Epilepsy , a brain disorder that causes people to have recurring seizures is influenced by female hormones estrogen and progesterone . Both of these hormones interact with brain cells including those in the temporal lobe , a part of the brain where partial seizures often begin . Estrogen is an excitatory hormone , which makes brain cells give off more of electrical discharge . Progesterone , on the other hand , is an inhibitory hormone , which calms those cells down .
Although epilepsy similarly affects men and women , health issues and concerns faced by women living with epilepsy is different from men . Women face many unique challenges from changes during the monthly cycle which may trigger seizures to concerns regarding pregnancy . Menopause , anticonvulsants , hormones , stress and mood disorders also affect in a different way in females .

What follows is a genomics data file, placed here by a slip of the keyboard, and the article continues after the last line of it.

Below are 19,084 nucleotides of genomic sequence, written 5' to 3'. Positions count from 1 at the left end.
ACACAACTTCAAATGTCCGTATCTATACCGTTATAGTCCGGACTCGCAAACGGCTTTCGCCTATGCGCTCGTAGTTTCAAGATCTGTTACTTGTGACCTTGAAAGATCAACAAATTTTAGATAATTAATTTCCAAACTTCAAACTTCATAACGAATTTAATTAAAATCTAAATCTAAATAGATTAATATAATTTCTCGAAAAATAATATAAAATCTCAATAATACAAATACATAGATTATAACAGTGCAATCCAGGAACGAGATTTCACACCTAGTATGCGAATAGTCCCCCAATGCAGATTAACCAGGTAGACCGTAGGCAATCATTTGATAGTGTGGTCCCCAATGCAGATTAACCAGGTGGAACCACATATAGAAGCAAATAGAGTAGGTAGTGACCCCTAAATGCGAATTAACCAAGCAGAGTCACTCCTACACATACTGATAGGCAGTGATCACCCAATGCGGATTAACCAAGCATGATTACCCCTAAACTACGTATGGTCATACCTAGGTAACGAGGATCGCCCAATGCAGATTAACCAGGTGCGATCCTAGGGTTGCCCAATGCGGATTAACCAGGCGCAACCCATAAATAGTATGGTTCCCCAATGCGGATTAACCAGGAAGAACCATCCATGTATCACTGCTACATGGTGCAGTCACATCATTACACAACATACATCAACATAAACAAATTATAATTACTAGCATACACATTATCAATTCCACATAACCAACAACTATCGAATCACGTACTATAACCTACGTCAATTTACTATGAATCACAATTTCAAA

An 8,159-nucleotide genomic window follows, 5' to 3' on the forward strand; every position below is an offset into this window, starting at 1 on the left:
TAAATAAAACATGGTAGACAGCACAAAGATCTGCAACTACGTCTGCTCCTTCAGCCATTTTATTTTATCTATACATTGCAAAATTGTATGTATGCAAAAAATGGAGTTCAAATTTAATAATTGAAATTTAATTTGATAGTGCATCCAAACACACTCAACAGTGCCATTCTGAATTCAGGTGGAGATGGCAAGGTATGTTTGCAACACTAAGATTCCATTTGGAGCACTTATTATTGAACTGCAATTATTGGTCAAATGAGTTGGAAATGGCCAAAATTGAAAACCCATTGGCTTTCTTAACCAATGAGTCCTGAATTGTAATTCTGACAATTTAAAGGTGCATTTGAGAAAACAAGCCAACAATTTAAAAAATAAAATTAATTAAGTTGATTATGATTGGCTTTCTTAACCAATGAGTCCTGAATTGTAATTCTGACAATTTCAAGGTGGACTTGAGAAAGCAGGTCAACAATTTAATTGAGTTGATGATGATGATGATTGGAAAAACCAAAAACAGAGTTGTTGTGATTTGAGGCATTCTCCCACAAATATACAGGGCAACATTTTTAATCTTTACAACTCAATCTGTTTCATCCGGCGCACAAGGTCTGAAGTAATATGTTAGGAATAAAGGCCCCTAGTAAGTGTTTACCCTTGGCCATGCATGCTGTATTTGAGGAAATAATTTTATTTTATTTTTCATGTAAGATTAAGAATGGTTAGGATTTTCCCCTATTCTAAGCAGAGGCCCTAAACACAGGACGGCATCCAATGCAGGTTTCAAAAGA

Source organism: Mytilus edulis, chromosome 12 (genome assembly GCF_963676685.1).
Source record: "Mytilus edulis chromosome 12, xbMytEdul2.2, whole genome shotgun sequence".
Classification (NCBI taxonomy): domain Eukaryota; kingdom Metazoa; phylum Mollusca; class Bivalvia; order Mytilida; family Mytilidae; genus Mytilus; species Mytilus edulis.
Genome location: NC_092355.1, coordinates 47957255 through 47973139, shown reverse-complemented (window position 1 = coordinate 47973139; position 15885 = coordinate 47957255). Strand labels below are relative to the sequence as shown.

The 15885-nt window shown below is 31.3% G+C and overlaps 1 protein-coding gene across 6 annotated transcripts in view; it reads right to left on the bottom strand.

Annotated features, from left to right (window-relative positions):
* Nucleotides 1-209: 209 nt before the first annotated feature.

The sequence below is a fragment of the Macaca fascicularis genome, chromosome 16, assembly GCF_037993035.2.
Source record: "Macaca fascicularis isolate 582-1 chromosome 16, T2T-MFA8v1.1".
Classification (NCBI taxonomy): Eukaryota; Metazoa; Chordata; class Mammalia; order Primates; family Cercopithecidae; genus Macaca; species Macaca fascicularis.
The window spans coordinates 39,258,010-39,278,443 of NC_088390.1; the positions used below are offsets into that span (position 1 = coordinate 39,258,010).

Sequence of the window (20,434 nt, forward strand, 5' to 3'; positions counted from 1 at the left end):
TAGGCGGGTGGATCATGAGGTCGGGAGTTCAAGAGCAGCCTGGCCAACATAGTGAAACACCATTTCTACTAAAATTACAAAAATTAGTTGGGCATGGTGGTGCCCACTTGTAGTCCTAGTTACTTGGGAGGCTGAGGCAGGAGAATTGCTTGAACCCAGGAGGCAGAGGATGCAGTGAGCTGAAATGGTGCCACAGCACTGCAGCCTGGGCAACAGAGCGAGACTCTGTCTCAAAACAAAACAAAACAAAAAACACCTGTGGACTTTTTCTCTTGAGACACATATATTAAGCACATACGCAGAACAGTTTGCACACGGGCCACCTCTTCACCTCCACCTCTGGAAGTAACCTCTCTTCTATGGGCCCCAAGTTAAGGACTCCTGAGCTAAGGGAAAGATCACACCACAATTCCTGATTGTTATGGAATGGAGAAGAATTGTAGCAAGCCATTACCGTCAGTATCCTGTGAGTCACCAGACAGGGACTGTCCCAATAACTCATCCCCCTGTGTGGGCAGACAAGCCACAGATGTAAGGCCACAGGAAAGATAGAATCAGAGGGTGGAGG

When the body is making more estrogen than progesterone , it can make the nervous system excitable . In other words , a women could be at greater risk for seizures .
Many women develop their first seizures when they enter puberty . This is because before puberty , not many sex hormones circulate in body .
Seizures that are affected by a women’s menstrual cycle are called catamenial epilepsy . Some women have most of their seizures when there is a lot of estrogen in their body , such as during ovulation . Other women have seizures when progesterone levels tend to drop , such as right before or during their period .
Seizures may start around the last half of menstrual cycles and continue through the whole second half of the cycles . Women with epilepsy have more an ovulatory cycles (cycles that do not release an egg ) than women without epilepsy . Data suggest that as many as 40 per cent of menstrual cycles in women with epilepsy do not release an egg .
A women’s seizures might go away when she reaches menopause ; this usually happens in women who have catamenial epilepsy .
If a woman can identify the role of hormones playing in her seizure patterns , it can help her treatment . Keeping a calendar of menstrual cycle and the days of having seizures helps ; including notes about other factors that might be important , such as missed medication , sleep loss , stress or other illness . By sharing these records with the doctor , a woman can work together to manage her epilepsy more effectively .